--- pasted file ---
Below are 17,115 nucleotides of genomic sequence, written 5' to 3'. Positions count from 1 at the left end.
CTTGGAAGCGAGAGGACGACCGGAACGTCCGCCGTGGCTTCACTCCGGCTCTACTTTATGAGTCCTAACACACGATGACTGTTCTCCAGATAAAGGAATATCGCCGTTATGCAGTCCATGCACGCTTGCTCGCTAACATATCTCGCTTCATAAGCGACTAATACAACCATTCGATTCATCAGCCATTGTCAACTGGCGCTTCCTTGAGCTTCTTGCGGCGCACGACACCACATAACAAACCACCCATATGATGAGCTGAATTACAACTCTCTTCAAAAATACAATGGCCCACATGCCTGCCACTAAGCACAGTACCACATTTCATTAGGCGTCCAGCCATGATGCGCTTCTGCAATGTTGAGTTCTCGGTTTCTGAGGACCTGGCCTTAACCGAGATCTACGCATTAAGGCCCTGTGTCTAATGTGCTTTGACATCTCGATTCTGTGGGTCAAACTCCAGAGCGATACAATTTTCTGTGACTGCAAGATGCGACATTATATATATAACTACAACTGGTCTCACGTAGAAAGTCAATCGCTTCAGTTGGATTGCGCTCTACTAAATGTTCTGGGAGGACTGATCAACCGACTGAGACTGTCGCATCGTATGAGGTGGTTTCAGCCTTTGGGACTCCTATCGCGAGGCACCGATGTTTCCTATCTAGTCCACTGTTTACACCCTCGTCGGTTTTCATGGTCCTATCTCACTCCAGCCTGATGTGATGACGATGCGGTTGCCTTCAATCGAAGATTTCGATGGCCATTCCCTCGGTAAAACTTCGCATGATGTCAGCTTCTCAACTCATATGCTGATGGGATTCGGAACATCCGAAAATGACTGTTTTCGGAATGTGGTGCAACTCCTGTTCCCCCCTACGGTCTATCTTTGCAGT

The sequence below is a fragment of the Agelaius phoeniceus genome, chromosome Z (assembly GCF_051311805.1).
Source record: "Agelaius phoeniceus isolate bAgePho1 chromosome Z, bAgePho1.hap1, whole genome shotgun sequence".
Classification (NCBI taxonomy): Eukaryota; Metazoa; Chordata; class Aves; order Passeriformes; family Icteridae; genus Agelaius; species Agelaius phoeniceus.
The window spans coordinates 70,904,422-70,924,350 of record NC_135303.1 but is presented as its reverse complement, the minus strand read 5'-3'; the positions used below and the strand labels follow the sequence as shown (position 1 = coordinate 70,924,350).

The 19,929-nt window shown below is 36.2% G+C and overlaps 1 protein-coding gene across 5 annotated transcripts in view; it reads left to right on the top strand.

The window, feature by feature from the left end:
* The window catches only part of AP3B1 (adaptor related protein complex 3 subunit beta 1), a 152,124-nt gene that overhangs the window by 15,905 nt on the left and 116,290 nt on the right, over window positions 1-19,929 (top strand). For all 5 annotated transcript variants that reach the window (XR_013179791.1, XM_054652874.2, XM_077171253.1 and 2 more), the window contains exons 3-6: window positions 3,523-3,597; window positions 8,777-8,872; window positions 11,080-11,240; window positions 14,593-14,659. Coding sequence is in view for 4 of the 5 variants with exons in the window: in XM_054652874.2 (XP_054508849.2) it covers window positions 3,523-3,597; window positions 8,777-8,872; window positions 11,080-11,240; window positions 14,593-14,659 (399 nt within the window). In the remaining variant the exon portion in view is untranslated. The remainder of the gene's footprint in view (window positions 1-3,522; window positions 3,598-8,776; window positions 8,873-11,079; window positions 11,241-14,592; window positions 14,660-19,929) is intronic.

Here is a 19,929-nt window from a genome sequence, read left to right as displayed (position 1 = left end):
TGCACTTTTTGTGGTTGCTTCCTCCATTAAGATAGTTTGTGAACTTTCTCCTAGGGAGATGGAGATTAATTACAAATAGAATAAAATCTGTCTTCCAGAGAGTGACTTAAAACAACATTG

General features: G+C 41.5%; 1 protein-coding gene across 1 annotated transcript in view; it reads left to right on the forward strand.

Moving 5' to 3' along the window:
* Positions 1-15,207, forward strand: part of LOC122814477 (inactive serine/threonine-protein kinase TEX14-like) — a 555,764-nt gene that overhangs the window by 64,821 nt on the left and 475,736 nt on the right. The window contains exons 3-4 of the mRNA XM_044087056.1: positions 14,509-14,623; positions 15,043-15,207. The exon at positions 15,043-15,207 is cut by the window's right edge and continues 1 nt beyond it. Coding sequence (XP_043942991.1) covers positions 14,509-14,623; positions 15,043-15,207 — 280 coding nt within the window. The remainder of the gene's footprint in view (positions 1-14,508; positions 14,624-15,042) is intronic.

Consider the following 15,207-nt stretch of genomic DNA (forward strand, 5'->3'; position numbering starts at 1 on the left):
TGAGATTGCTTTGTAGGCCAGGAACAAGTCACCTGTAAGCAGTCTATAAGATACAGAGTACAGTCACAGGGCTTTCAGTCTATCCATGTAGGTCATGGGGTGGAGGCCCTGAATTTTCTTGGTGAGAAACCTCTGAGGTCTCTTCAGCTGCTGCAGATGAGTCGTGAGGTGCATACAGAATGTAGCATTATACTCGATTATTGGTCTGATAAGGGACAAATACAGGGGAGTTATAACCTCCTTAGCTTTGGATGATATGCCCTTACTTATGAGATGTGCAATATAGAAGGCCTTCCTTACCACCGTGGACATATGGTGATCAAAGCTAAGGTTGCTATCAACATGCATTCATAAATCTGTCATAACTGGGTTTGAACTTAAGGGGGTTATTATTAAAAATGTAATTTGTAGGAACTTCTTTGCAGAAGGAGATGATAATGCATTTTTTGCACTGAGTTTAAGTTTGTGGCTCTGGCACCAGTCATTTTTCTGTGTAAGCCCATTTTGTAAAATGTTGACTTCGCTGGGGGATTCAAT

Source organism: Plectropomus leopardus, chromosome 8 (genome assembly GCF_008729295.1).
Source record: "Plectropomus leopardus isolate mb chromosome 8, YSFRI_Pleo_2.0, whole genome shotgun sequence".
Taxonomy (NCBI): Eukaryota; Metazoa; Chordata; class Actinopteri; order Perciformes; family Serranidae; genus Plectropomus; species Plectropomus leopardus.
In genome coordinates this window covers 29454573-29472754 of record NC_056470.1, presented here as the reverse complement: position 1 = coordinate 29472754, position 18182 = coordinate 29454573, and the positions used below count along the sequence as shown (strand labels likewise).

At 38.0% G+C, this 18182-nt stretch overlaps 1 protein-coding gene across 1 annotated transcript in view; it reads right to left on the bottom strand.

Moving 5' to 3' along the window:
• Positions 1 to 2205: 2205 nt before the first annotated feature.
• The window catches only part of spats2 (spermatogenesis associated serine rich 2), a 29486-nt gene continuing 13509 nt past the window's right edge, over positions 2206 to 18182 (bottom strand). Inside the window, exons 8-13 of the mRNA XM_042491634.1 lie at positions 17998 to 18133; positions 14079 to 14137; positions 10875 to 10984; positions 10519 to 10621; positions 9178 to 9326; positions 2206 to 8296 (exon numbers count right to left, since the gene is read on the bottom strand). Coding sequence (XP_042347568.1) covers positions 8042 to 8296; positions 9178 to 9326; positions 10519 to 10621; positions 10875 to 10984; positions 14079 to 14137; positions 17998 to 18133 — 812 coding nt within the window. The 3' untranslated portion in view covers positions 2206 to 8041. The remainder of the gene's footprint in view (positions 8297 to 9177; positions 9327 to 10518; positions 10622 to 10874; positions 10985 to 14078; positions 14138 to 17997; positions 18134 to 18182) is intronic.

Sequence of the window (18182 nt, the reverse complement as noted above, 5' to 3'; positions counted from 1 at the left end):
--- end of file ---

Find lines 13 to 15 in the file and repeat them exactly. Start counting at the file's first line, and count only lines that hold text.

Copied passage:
Moving 5' to 3' along the window:
* Positions 1-15,207, forward strand: part of LOC122814477 (inactive serine/threonine-protein kinase TEX14-like) — a 555,764-nt gene that overhangs the window by 64,821 nt on the left and 475,736 nt on the right. The window contains exons 3-4 of the mRNA XM_044087056.1: positions 14,509-14,623; positions 15,043-15,207. The exon at positions 15,043-15,207 is cut by the window's right edge and continues 1 nt beyond it. Coding sequence (XP_043942991.1) covers positions 14,509-14,623; positions 15,043-15,207 — 280 coding nt within the window. The remainder of the gene's footprint in view (positions 1-14,508; positions 14,624-15,042) is intronic.

Consider the following 15,207-nt stretch of genomic DNA (forward strand, 5'->3'; position numbering starts at 1 on the left):